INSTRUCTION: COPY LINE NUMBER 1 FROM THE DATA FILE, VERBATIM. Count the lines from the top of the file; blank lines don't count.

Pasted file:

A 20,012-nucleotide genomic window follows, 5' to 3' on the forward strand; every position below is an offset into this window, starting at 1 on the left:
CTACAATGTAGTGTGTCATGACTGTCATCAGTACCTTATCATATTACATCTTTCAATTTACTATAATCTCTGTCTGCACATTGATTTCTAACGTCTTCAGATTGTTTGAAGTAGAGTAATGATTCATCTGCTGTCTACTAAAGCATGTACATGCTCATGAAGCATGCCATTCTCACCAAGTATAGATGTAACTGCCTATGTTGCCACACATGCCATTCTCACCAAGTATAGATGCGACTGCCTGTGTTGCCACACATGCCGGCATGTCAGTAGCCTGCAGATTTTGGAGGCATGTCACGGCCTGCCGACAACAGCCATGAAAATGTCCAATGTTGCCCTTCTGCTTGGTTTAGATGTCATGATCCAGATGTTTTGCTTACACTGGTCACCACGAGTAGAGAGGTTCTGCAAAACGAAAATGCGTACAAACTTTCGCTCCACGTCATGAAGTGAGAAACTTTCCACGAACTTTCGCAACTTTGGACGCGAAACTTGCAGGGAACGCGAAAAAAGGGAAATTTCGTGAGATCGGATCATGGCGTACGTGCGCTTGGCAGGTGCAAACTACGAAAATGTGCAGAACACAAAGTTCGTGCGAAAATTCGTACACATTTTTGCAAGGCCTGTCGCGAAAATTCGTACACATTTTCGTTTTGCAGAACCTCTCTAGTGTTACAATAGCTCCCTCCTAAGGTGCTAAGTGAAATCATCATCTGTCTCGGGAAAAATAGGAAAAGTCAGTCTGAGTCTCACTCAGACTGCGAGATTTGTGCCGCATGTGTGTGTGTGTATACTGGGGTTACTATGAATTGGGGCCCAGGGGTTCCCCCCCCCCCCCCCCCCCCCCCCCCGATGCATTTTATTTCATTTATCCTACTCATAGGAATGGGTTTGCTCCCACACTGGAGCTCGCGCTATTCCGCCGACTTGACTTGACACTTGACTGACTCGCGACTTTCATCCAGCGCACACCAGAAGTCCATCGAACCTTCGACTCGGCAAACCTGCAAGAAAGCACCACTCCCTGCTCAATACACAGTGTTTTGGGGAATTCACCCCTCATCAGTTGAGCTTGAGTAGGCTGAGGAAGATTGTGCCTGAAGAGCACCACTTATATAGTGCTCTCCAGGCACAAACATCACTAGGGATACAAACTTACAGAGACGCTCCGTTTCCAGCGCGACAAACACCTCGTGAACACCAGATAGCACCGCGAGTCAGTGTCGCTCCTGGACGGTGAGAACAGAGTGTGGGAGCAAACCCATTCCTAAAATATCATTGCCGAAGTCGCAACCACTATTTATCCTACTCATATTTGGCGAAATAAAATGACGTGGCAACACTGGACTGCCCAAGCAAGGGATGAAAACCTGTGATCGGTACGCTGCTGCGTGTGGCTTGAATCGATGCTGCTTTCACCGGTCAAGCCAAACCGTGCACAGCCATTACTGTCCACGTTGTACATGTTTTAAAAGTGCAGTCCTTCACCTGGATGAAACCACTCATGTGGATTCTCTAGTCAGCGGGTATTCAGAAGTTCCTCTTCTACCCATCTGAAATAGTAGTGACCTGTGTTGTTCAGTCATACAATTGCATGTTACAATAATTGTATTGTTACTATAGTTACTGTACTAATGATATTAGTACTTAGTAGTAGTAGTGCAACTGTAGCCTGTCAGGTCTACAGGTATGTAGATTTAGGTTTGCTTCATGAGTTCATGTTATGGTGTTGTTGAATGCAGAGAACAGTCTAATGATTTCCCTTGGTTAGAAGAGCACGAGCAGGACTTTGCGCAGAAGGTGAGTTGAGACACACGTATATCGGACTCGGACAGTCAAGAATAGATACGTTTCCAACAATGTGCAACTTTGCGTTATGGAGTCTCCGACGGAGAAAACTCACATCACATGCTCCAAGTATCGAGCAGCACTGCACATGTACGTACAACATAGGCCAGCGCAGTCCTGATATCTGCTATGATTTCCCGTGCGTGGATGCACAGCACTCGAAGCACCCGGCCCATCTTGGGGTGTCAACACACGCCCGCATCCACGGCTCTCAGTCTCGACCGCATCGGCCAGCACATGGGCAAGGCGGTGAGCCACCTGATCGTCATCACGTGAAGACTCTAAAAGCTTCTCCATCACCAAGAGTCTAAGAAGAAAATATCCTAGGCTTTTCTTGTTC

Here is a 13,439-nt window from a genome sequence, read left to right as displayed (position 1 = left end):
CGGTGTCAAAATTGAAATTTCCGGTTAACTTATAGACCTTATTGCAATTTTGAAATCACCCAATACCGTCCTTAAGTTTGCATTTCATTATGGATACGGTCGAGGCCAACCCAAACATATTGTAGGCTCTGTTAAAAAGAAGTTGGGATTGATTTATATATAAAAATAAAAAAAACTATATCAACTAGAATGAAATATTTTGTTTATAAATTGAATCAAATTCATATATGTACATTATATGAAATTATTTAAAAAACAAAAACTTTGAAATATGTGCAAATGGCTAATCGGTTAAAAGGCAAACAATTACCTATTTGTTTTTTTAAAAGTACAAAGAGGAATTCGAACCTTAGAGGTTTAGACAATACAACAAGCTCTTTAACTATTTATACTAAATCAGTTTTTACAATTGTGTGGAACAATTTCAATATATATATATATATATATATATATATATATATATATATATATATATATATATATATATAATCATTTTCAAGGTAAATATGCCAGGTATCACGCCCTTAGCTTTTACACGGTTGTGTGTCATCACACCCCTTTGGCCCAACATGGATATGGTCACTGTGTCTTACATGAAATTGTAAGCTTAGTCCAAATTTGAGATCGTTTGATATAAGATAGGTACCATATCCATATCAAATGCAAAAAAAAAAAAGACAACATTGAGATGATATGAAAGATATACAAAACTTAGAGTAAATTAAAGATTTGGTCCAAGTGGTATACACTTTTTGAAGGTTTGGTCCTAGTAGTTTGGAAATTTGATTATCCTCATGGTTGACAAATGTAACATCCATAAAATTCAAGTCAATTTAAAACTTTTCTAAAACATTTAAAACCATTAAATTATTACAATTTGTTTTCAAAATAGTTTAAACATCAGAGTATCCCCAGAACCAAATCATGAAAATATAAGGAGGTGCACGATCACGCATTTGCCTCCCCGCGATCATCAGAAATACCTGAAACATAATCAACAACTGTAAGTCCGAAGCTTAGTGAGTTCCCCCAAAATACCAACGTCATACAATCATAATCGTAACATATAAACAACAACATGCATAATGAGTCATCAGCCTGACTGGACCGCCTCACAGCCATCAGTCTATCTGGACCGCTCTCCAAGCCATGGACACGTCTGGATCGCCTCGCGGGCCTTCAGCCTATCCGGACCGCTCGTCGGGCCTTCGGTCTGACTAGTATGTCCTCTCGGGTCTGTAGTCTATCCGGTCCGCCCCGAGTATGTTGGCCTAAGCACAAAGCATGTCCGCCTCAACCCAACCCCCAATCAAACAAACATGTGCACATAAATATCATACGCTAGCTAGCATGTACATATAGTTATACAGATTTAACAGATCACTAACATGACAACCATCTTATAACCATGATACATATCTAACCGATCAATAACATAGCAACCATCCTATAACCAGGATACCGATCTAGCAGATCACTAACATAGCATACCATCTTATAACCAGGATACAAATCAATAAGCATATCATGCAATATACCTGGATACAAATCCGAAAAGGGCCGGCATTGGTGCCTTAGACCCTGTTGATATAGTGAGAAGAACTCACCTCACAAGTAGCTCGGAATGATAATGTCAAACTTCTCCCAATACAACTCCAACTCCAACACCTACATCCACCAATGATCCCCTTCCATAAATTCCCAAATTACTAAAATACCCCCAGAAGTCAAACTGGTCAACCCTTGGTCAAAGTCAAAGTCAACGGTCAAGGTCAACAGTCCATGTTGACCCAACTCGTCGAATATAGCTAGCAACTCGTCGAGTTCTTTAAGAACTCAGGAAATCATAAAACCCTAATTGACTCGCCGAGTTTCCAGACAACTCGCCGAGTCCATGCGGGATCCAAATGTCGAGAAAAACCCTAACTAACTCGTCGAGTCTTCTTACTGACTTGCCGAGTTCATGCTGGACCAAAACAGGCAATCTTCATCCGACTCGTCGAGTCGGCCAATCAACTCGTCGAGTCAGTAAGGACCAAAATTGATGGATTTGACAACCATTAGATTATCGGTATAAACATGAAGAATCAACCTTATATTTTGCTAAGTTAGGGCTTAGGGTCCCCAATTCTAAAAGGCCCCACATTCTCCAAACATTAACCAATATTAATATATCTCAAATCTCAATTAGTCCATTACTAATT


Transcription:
A 20,012-nucleotide genomic window follows, 5' to 3' on the forward strand; every position below is an offset into this window, starting at 1 on the left: